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Seasoning firewood

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Mark A

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Hi chaps,

Earlier this year I started to cut and split firewood myself, with the intention of becoming less reliant on bought logs or scavenged timber and pallets.

Back in September a couple of oaks blew down and blocked the lane. My neighbour, the farmer who owns the surrounding woodland, let me help myself to the remaining logs. The oak was cut, split and stacked in my woodshed, with the expectation that it wouldn't be ready for burning until the following year at the very earliest.

Today I split and probed a few bits of oak with my new moisture meter and was very surprised to see a reading of 21%, as it's only been four months. The thing is, all the other telltale signs of seasonedness I've read about, like end grain cracks, peeling bark and a hollow sound when clunked together haven't arisen yet. The wood still looks, feels and sounds a bit green.

Can a moisture meter be relied on to determine the readiness of firewood, or would it be best to wait for the other signs to materialise?

Cheers,
Mark
 

Fitzroy

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I find the best way to tell with oak is to burn a piece, if it hisses due to escaping moisture then it’s not ready yet.

F.
 

porker

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I treat moisture meters as a relative measure. I don't think the cheap ones at least, are that accurate and I tend now to use my experience to tell if it is dry enough but are good to reference against a known good bit of wood. As you say the telltale signs and weight are the best indicator. For oak I would expect it to take longer than 4 months but it depends if it was dead before it blew down or how healthy it was. I don't burn much oak as there is mostly beech where I live but I understand it takes longer than other hardwoods in general so I would have thought one season minimum.
 

paulm

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I've recently ringed up and split for firewood a large diameter ( circa 14" ) fallen oak branch in my woods.

Looked like it had been down for a few decades given the moss growing on it and the punky sap wood.

Very pleasantly surprised to find that under the inch or so of wet, punky bark and sapwood, the heartwood, being oak, was perfectly sound, and the newly cut/split surfaces were all showing around twenty percent on the moisture meter so seasoned and ready to burn :)

I've stacked and stored most of it for the time being, but the bits I did use on the open fire at home over Xmas burned fine, lovely actually :)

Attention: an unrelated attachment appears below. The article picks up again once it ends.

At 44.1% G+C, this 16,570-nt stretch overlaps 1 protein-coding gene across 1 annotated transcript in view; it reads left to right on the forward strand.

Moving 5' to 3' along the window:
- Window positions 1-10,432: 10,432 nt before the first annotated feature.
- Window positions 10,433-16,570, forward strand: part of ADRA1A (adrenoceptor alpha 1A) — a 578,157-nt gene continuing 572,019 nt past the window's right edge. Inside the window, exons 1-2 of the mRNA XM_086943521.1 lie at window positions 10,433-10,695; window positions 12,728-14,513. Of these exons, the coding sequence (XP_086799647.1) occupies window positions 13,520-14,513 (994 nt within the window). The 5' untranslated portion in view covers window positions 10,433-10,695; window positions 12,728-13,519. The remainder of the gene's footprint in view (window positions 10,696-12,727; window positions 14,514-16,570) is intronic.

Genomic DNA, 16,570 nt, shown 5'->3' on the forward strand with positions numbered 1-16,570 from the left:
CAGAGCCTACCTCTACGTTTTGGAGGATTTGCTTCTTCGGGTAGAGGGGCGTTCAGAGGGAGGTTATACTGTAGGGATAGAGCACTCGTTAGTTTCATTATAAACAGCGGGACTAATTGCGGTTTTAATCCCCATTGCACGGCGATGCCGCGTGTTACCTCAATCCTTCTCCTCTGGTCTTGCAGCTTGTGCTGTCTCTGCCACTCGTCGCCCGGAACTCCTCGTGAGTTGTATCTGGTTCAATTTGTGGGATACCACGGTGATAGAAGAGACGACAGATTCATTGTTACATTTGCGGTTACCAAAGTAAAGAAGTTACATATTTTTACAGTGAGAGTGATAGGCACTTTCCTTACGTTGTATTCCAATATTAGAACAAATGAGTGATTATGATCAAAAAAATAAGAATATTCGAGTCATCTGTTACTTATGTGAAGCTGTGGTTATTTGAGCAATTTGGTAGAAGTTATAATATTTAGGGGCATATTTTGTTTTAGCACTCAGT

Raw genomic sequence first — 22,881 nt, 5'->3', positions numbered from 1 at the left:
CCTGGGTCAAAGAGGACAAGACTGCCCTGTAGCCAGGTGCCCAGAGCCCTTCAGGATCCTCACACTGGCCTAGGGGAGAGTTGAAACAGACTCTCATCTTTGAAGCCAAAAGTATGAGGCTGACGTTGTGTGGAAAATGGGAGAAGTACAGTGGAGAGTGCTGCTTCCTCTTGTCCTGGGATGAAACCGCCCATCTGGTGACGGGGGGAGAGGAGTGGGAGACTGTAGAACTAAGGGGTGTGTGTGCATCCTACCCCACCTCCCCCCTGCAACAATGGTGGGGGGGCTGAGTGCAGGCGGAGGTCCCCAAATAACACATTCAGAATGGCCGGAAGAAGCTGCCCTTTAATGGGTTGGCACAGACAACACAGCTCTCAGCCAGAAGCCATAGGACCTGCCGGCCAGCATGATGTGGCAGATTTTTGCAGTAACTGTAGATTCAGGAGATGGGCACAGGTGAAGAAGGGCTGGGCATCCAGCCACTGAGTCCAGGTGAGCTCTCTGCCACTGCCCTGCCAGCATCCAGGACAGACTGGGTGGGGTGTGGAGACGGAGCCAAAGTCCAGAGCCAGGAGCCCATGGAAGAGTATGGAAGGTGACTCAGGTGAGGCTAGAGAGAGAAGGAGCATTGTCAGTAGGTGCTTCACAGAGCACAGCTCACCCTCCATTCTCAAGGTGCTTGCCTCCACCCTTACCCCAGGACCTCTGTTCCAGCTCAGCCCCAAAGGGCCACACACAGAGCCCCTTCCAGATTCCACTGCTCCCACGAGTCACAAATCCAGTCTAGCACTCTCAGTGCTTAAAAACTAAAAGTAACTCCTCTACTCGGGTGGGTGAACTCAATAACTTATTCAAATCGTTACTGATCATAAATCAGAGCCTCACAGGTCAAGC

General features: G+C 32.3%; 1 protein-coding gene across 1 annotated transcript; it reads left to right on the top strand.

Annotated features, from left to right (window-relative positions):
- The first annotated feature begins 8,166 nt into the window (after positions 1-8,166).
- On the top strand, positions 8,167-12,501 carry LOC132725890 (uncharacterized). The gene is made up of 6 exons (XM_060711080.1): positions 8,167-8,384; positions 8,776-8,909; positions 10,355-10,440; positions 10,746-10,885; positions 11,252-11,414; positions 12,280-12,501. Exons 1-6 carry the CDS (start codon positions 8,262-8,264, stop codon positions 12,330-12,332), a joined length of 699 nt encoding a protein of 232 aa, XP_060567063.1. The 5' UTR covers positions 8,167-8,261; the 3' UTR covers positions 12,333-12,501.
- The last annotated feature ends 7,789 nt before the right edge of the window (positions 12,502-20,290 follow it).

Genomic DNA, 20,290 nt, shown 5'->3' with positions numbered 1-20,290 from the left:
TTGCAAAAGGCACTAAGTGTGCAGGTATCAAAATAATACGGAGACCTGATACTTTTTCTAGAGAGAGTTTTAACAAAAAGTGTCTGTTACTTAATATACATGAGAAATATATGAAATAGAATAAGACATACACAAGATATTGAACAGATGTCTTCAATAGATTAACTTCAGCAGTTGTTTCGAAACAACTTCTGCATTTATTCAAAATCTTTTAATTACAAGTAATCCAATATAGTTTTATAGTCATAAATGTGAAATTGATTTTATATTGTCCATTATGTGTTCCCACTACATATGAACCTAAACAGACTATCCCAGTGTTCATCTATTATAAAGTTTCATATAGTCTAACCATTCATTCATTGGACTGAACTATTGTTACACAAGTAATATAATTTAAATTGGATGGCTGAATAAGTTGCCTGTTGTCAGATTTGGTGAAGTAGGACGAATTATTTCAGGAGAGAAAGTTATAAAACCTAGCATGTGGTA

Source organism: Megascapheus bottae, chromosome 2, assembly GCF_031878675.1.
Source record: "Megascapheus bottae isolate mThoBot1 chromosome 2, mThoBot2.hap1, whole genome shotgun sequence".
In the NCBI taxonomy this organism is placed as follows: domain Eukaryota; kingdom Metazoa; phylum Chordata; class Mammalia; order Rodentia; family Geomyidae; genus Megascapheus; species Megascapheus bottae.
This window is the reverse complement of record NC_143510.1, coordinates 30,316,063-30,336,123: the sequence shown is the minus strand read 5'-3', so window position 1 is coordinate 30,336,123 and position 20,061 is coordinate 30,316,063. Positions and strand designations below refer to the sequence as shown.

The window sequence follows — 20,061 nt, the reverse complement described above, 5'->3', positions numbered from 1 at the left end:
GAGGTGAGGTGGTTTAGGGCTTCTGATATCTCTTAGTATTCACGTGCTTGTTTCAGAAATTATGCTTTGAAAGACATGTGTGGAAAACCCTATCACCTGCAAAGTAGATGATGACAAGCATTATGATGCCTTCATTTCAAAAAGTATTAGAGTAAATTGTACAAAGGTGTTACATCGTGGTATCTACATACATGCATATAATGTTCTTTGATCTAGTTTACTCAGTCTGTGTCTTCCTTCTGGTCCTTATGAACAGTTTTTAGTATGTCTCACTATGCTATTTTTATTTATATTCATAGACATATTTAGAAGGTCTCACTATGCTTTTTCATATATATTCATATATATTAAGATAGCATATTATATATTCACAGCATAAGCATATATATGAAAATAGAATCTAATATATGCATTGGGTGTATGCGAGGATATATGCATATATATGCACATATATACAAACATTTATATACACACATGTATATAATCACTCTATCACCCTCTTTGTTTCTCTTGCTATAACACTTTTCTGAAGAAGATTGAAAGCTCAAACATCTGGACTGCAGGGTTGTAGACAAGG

The point being that if it has been standing deadwood, or downed, for some time, it is quite possible that it could be usable straight away, or at least quite quickly.

Had the same with a standing dead beech tree that I had to take down for safety, dry as a bone and good for the fire straight away.



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Beau

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Mark A":3qyt8yns said:
Hi chaps,


Today I split and probed a few bits of oak with my new moisture meter and was very surprised to see a reading of 21%, as it's only been four months. The thing is, all the other telltale signs of seasonedness I've read about, like end grain cracks, peeling bark and a hollow sound when clunked together haven't arisen yet. The wood still looks, feels and sounds a bit green.


Cheers,
Mark
The supposed telltale signs are very misleading but often quoted. Put a wet log in the sun for a few days and you get end grain cracks but it's not remotely dry. In fact, they will show more cracks when part dry due to tension between the shrunken dry wood on the outer edge and the wet middle then when they are fully dry and some of the stresses are relieved. Bark falling off is just a sign the wood has been left in the rain for some time but again no indication of how dry the wood is. Now the banging together is better once you get a feel for it but oak is never going to make a lightweight clunk when banged together being such a dense wood. Most meters should give you a good indication of how dry the wood is but having said all that it's surprisingly fresh oak has dried in such a short space of time as oak is a slow one to dry. As said above maybe it was standing dead in the first place? Try oven drying a sample and see if you get the same results and if you do happy burning.